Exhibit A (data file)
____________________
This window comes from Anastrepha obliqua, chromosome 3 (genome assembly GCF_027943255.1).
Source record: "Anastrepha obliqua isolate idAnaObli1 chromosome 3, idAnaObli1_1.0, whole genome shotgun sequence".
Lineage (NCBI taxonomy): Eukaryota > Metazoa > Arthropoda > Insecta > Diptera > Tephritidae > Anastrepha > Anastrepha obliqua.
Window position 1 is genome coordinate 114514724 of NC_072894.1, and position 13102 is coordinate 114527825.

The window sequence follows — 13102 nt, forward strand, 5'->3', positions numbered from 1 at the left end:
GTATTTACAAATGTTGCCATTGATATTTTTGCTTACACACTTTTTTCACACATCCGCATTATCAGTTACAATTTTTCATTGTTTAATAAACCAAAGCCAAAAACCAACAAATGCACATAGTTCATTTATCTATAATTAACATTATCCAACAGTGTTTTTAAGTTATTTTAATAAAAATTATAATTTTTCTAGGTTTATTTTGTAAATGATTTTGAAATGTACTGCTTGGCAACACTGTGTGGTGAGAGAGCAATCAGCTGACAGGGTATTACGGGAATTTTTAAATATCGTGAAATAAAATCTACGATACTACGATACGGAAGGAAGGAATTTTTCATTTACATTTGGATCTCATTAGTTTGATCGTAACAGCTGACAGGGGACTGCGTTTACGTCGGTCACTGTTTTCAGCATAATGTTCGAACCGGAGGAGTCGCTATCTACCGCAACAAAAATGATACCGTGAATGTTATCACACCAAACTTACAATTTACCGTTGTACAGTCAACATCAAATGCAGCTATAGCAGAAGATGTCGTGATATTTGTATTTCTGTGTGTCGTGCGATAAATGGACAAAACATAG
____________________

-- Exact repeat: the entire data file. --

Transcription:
This window comes from Anastrepha obliqua, chromosome 3 (genome assembly GCF_027943255.1).
Source record: "Anastrepha obliqua isolate idAnaObli1 chromosome 3, idAnaObli1_1.0, whole genome shotgun sequence".
Lineage (NCBI taxonomy): Eukaryota > Metazoa > Arthropoda > Insecta > Diptera > Tephritidae > Anastrepha > Anastrepha obliqua.
Window position 1 is genome coordinate 114514724 of NC_072894.1, and position 13102 is coordinate 114527825.

The window sequence follows — 13102 nt, forward strand, 5'->3', positions numbered from 1 at the left end:
GTATTTACAAATGTTGCCATTGATATTTTTGCTTACACACTTTTTTCACACATCCGCATTATCAGTTACAATTTTTCATTGTTTAATAAACCAAAGCCAAAAACCAACAAATGCACATAGTTCATTTATCTATAATTAACATTATCCAACAGTGTTTTTAAGTTATTTTAATAAAAATTATAATTTTTCTAGGTTTATTTTGTAAATGATTTTGAAATGTACTGCTTGGCAACACTGTGTGGTGAGAGAGCAATCAGCTGACAGGGTATTACGGGAATTTTTAAATATCGTGAAATAAAATCTACGATACTACGATACGGAAGGAAGGAATTTTTCATTTACATTTGGATCTCATTAGTTTGATCGTAACAGCTGACAGGGGACTGCGTTTACGTCGGTCACTGTTTTCAGCATAATGTTCGAACCGGAGGAGTCGCTATCTACCGCAACAAAAATGATACCGTGAATGTTATCACACCAAACTTACAATTTACCGTTGTACAGTCAACATCAAATGCAGCTATAGCAGAAGATGTCGTGATATTTGTATTTCTGTGTGTCGTGCGATAAATGGACAAAACATAG